Forget your woes at brand-new inner-city boozer Death & Taxes
The only two certainties in life are death and taxes. Benjamin Franklin’s famous idiom hasn’t lost any poignancy in the centuries since its original penning, but our methods of coping with life’s uncomfortable truths have evolved. Enter Death & Taxes, the brand-new bar from cocktail kingpin Martin Lange. Along with his wife Wiebke and long-time friends Blake and Belle Ward, Martin has brought his acclaimed style of hospitality to Brisbane City, taking over a bunker in Burnett Lane and transforming it into a moody oasis. Although the weight of the world might rest on your shoulders, ensconced behind Death & Taxes’ blackout curtains you’ll be able to shed stress one perfectly made cocktail at a time.
It’s been a busy couple of years for Cobbler’s Martin Lange. In 2017 the enterprising hospitality figure opened heralded Fortitude Valley bar Savile Row, and followed it up just over a year later with Finney Isles. After this flurry Martin would be forgiven for wanting to take things easy, but when the owner of a vacant space on Burnett Lane enquired about Martin’s interest in setting up another bar – this time in The City – the opportunity was too good to resist. The space in question was an empty bunker and storage space that boasted heritage elements – good bones and an energy that resonated with Martin immediately. Martin teamed up with his wife Wiebke, former Sling Bar wingman Blake Ward and Blake’s wife Belle to form the ownership group and got to work on what would become Death & Taxes – a venue custom designed solely to be a great place to drink.
If you meander down Burnett Lane in search of Death & Taxes, the first sign that you’ve arrived will be the Grim Reaper. No, you don’t need to meet your untimely demise to gain entry to this bar – we’re talking about the mural of death’s personification adorning an adjoining brick wall. After spying the spectre, head towards a set of ornate wooden doors (sitting next to some sharp stencil work by Xato Stencil) and cross the threshold into the moody surrounds of the bar itself. A lengthy wooden bar illuminated by overhead lamps will greet you, and as your eyes adjust you’ll be able to make out the sophisticated tile work on the floor and the light glinting off shelves upon shelves of liquor bottles. Death & Taxes has been designed to evoke the lived-in lounge bars of New York, Paris and London, with closed curtains, candles and low leather couches in the back room creating a cosy vibe. Music curated by DJ James Wright helps set the mood, with a curated playlist of low-key funk and soul classics keeping the atmosphere lively.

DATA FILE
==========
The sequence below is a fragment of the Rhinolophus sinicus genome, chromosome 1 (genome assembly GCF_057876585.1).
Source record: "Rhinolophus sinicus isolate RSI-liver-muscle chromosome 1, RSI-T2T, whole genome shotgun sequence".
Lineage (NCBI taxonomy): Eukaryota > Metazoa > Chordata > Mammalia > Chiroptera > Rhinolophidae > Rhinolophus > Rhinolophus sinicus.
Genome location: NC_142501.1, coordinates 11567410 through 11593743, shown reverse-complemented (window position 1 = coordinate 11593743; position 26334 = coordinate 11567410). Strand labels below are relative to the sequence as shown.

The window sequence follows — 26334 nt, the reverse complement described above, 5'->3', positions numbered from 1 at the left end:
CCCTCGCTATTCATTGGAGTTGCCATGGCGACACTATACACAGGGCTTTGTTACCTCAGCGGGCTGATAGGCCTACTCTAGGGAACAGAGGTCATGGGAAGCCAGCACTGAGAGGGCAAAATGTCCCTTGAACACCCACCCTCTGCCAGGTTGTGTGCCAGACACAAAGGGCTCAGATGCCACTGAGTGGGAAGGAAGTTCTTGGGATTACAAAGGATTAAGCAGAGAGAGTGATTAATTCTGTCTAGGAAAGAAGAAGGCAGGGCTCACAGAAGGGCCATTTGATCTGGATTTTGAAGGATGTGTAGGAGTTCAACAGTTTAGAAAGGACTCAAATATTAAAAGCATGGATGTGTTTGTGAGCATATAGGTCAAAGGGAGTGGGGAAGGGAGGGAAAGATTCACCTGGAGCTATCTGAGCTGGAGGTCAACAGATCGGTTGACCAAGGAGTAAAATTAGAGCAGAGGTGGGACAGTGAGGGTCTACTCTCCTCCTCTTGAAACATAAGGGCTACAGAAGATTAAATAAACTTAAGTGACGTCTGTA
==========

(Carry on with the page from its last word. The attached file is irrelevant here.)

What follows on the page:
Anyone that has sipped at Cobbler, Savile Row or Finney Isles knows that any Martin Lange-backed venue only serves the best. The same applies to Death & Taxes, where the back bar is amply stocked with choice drops. Martin has recruited Samuel Tripet and Elliot Pascoe to curate the offering, which is larger in parts when compared to Martin’s other bars. A 30-strong cocktail list is the centrepiece of Death & Taxes’ range, offering a simpler selection of concoctions that pay homage to the classics. Martin likens the change to recent trends in dining, where chefs are pivoting to focus on streamlined fare elevated with good produce. Likewise, all of the Death & Taxes cocktails will be made using the finest ingredients, not just the finest liquors. A gorgeous menu will soon be unveiled with detailed illustrations drawn by Martin featuring. The wine list moves away from discernible themes, with the only judging criteria being taste. There’s something for everyone, with older and contemporary varieties featuring. Mainstream beers are available off tap, with an assortment of bottles also available for quaffing. Naturally, the selection of spirits is extensive – 600 bottles are on hand for launch, but the range is expected to grow over time. The selection leans towards a whiskey and gin focus, while Martin and Blake are also placing rare bottles from their own collection on the shelves. These bottles – most of which are no longer produced – are for the most discerning of patrons, and include Nikka Yoichi 15-year single malt and Ardbeg 1999 Galileo scotch.
Death & Taxes opens today, Thursday April 4. For more details, head to the Stumble Guide.
The Stumble Guide is our comprehensive Brisbane dining guide with more than 2400 places to eat, drink, shop and play.